An art form that grew with the 'floating' and unbound (from the traditional Japanese class structure) merchant class between the 17th and 20th century came to be known as Ukiyo-e literally translating as pictures from the floating world. These being wood block prints could be mass produced and were affordable. The subjects for the images range from Japanese urban life, landscapes, everyday activities, public spectacles like sumo matches etc. As this art form also started with the intention of being illustrations to books, stories, theatre scripts that were being churned out by the merchant class, the paintings are easy to comprehend, simple but powerful in their compositions and carry some amount of text explaining the plot of the image. Around the mid 18th century certain technological advancements allowed production of full colour prints that came to be known as nishiki-e which are my personal favourites especially the ones of Hiroshige and Hokusai.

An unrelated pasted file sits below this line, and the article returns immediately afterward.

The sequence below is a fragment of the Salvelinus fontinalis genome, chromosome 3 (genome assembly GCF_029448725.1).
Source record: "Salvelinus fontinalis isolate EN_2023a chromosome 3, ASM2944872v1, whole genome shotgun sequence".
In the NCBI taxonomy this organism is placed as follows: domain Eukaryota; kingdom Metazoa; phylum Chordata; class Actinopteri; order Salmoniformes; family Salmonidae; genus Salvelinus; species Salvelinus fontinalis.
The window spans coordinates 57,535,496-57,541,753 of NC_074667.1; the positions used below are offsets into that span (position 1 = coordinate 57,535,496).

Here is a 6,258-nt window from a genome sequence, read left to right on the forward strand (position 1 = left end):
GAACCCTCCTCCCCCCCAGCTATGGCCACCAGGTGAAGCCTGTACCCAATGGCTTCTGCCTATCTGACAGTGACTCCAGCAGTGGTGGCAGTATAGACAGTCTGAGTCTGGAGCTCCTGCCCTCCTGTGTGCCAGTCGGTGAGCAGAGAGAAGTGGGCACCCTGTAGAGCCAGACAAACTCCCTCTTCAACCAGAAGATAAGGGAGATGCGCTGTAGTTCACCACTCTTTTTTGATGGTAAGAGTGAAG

One of my Japanese friends Hiroshi also informed me that these prints were also used as covers of wrapping papers to protect the official document, making the protective cover as important as the document. Maybe it is exactly this combination of mass production, beauty and easy comprehension that must have made this art form most threatening to the state and higher classes that asserted strict rules against use of political subjects, individuals above the lowest strata of society (courtesans, wrestlers and actors) and sex as subjects for the prints. Going by present times and an urgent need for Agitprop this may be a very important tool for designers to contribute through.
Below are some of my favourite Ukiyo-e prints.
Utagawa Kuniyoshi (1797-1861)
Katsushika Hokusai (1760-1849)
Ando Hiroshige (1797-1858)